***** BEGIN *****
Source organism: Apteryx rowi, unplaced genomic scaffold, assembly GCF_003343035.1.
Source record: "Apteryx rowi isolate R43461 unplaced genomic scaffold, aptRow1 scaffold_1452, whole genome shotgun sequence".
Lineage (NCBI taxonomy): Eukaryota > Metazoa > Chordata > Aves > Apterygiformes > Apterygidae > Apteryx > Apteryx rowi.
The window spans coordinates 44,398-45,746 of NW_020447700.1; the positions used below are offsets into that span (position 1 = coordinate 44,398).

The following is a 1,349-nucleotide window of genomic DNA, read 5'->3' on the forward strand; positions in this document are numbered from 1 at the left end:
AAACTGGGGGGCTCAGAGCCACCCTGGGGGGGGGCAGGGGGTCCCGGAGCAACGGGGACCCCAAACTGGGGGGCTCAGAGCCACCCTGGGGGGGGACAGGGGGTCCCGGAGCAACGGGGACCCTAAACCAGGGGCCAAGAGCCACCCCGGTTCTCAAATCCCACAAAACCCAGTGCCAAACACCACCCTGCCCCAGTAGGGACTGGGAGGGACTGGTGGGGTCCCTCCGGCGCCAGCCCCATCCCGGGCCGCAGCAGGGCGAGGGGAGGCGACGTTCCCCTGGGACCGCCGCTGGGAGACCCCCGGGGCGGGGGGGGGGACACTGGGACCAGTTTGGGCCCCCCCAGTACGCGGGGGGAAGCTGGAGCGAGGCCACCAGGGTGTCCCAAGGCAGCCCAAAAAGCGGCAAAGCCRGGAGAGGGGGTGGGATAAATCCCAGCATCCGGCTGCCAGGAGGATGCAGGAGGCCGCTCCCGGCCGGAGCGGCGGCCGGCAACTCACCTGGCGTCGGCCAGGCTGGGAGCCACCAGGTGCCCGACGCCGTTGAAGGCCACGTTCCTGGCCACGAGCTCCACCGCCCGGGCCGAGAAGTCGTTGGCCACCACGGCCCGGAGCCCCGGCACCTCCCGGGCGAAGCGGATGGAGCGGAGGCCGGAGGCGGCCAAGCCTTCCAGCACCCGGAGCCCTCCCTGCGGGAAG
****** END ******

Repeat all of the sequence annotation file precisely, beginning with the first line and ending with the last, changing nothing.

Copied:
Source organism: Apteryx rowi, unplaced genomic scaffold, assembly GCF_003343035.1.
Source record: "Apteryx rowi isolate R43461 unplaced genomic scaffold, aptRow1 scaffold_1452, whole genome shotgun sequence".
Lineage (NCBI taxonomy): Eukaryota > Metazoa > Chordata > Aves > Apterygiformes > Apterygidae > Apteryx > Apteryx rowi.
The window spans coordinates 44,398-45,746 of NW_020447700.1; the positions used below are offsets into that span (position 1 = coordinate 44,398).

The following is a 1,349-nucleotide window of genomic DNA, read 5'->3' on the forward strand; positions in this document are numbered from 1 at the left end:
AAACTGGGGGGCTCAGAGCCACCCTGGGGGGGGGCAGGGGGTCCCGGAGCAACGGGGACCCCAAACTGGGGGGCTCAGAGCCACCCTGGGGGGGGACAGGGGGTCCCGGAGCAACGGGGACCCTAAACCAGGGGCCAAGAGCCACCCCGGTTCTCAAATCCCACAAAACCCAGTGCCAAACACCACCCTGCCCCAGTAGGGACTGGGAGGGACTGGTGGGGTCCCTCCGGCGCCAGCCCCATCCCGGGCCGCAGCAGGGCGAGGGGAGGCGACGTTCCCCTGGGACCGCCGCTGGGAGACCCCCGGGGCGGGGGGGGGGACACTGGGACCAGTTTGGGCCCCCCCAGTACGCGGGGGGAAGCTGGAGCGAGGCCACCAGGGTGTCCCAAGGCAGCCCAAAAAGCGGCAAAGCCRGGAGAGGGGGTGGGATAAATCCCAGCATCCGGCTGCCAGGAGGATGCAGGAGGCCGCTCCCGGCCGGAGCGGCGGCCGGCAACTCACCTGGCGTCGGCCAGGCTGGGAGCCACCAGGTGCCCGACGCCGTTGAAGGCCACGTTCCTGGCCACGAGCTCCACCGCCCGGGCCGAGAAGTCGTTGGCCACCACGGCCCGGAGCCCCGGCACCTCCCGGGCGAAGCGGATGGAGCGGAGGCCGGAGGCGGCCAAGCCTTCCAGCACCCGGAGCCCTCCCTGCGGGAAG